Complete recovery may take up to 6 weeks. During this time you may have to change or restrict activities until your doctor says it is okay. Arrange for help at home for a couple of days.
You may be given specific exercises to do at home to promote healing and maintain strength. Pain can be managed with medications.
Call Your Doctor
It is important for you to monitor your recovery after you leave the hospital. Alert your doctor to any problems right away. If any of the following occur, call your doctor:
- Signs of infection, including fever and chills
- Redness, swelling, increasing pain, excessive bleeding, or any discharge from the incision site
- Persitent nausea and/or vomiting
- Pain that you cannot control with medications
- Pain, burning, urgency or frequency of urination, or persistent blood in the urine
- Poor drainage from Foley catheter
- Abdominal swelling or pain
Cough, shortness of breath, or chest pain
- Headaches, muscle aches, lightheadedness, or general ill feeling
- New or worsening symptoms
If you think you have an emergency, call for medical help right away.
National Cancer Institute
Urology Care Foundation
Prostate Cancer Canada
Griffith HW, Moore S, Yoder K.
Complete Guide to Symptoms, Illness & Surgery. New York, NY: Putnam Publishing Group; 2000.
Le CQ, Gettman MT. Laparoscopic and robotic radical prostatectomy.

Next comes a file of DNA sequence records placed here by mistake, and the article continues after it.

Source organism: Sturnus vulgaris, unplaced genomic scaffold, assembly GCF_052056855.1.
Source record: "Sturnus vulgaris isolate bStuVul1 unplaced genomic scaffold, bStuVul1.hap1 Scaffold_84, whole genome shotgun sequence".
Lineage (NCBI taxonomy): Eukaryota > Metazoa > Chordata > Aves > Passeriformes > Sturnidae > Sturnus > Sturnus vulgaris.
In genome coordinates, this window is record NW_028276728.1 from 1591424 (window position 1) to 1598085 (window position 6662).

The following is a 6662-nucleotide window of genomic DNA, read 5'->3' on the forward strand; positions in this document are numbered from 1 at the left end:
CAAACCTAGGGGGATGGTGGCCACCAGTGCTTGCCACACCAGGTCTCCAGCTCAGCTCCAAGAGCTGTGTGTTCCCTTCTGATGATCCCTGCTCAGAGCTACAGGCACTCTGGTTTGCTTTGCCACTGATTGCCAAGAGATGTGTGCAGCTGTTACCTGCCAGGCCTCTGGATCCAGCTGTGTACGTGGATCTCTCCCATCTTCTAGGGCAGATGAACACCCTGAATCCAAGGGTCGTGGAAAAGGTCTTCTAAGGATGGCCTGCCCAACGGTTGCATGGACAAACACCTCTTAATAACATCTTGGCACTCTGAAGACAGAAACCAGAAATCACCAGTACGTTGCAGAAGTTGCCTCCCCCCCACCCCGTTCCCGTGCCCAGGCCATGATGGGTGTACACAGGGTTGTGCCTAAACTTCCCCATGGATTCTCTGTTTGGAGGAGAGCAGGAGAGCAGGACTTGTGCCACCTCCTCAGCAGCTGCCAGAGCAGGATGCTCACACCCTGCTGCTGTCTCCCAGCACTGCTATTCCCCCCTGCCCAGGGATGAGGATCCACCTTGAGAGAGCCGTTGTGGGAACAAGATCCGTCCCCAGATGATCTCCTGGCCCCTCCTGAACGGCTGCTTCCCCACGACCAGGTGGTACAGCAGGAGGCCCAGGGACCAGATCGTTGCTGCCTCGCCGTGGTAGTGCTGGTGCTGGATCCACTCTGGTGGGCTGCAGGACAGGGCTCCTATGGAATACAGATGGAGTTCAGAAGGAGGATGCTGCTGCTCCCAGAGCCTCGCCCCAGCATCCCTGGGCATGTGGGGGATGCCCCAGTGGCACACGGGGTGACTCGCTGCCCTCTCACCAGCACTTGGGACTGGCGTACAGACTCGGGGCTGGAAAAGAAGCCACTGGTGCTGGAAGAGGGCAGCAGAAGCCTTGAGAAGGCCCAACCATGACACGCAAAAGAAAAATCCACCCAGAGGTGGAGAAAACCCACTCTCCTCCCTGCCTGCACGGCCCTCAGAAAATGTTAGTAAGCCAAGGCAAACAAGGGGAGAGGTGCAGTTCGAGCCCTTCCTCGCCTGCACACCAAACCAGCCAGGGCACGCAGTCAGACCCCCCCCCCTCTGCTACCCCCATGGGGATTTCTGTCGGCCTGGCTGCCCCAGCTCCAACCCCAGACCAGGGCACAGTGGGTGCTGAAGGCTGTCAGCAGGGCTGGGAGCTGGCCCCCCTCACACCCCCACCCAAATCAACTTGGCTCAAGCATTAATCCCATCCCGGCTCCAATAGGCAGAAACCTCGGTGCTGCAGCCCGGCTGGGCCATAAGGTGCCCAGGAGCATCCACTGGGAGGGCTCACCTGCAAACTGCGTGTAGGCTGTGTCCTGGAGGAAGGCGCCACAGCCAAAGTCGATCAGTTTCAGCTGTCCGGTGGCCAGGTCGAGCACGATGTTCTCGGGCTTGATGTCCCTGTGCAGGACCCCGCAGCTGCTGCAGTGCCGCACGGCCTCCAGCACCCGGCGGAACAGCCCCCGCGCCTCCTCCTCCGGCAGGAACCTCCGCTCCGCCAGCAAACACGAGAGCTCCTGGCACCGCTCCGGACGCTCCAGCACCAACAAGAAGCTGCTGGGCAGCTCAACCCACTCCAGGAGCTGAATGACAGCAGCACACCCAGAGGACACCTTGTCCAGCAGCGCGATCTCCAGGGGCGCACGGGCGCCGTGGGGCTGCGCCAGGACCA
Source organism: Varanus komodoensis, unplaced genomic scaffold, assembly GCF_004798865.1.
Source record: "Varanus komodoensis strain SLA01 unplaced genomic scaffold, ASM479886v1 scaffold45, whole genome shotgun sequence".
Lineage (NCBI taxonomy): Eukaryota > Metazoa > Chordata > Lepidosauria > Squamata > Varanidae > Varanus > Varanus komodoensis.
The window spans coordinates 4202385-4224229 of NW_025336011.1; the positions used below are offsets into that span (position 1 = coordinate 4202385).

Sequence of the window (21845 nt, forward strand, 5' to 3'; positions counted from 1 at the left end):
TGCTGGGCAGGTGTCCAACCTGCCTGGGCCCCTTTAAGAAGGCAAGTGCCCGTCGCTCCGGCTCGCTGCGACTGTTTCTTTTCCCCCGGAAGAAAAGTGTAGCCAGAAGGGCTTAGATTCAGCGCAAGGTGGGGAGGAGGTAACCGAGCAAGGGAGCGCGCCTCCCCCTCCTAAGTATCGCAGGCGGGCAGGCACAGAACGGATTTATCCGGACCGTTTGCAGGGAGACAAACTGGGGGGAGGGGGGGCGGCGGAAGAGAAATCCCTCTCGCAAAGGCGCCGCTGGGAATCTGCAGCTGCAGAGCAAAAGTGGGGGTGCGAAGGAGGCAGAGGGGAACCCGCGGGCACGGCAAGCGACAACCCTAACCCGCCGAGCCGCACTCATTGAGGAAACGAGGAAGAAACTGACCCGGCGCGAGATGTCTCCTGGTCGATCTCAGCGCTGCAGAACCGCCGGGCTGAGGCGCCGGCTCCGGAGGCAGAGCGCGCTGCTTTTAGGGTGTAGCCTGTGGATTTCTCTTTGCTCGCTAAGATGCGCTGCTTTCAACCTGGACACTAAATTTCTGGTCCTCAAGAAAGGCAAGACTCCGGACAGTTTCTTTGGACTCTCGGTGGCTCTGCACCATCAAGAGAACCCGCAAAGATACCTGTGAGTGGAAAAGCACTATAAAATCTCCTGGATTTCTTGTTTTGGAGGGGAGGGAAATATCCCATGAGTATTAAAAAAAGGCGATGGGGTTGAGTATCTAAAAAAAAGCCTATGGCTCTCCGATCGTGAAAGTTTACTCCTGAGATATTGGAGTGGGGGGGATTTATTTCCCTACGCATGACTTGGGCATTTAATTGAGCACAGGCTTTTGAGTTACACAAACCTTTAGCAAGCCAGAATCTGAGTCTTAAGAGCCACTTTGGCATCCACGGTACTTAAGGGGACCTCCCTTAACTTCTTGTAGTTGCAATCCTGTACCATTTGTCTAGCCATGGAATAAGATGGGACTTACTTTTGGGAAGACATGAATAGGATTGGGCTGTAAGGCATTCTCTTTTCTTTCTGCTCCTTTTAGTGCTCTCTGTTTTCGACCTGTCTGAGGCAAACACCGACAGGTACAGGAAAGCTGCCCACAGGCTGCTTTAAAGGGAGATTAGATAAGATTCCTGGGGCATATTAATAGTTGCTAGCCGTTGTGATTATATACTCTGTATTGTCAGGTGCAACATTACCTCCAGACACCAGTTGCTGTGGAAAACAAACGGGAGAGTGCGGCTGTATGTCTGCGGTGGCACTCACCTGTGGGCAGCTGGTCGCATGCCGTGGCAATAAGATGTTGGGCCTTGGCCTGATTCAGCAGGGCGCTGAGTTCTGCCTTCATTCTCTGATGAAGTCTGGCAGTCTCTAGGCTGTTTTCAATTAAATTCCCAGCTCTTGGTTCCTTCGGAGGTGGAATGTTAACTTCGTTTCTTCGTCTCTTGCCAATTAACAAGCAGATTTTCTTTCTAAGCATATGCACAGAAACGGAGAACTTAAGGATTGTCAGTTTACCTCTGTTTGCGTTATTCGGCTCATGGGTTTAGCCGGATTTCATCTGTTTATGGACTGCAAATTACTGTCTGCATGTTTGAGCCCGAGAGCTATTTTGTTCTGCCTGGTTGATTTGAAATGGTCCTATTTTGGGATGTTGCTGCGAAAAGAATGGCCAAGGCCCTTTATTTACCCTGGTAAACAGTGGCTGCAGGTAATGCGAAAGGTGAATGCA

Exper Rev Anticancer Ther. 2006;6:1003-1011.
Mitchell RE, Lee BT, Cookson MS, et al. Immediate surgical outcomes for radical prostatectomy in the University HealthSystem Consortium Clinical Data Base: the impact of hospital case volume, hospital size and geographical region on 48,000 patients.
BJU Int. 2009;104(10):1442-1445.
Benign prostatic hypertrophy (BPH). EBSCO DynaMed Plus website. Available at: http://www.dynamed.com/topics/dmp~AN~T116944/Benign-prostatic-hyperplasia-BPH. Updated July 28, 2016. Accessed October 10, 2016.
Prostate cancer. EBSCO DynaMed Plus website. Available at: http://www.dynamed.com/topics/dmp~AN~T114483/Prostate-cancer. Updated September 14, 2016. Accessed October 10, 2016.
National Cancer Institute website. Available at:
http://www.cancer.gov/types/prostate. Accessed September 25, 2014.
6/2/2011 DynaMed Plus Systematic Literature Surveillance
http://www.dynamed.com/topics/dmp~AN~T114483/Prostate-cancer: Mills E, Eyawo O, Lockhart I, Kelly S, Wu P, Ebbert JO. Smoking cessation reduces postoperative complications: a systematic review and meta-analysis.
Am J Med.
10/21/2013 DynaMed Plus Systematic Literature Surveillance
http://www.dynamed.com/topics/dmp~AN~T114483/Prostate-cancer: O'Reilly EA, Burke JP, O'Connell PR. A meta-analysis of surgical morbidity and recurrence after laparoscopic and open repair of primary unilateral inguinal hernia. Ann Surg. 2012;255(5):846-853.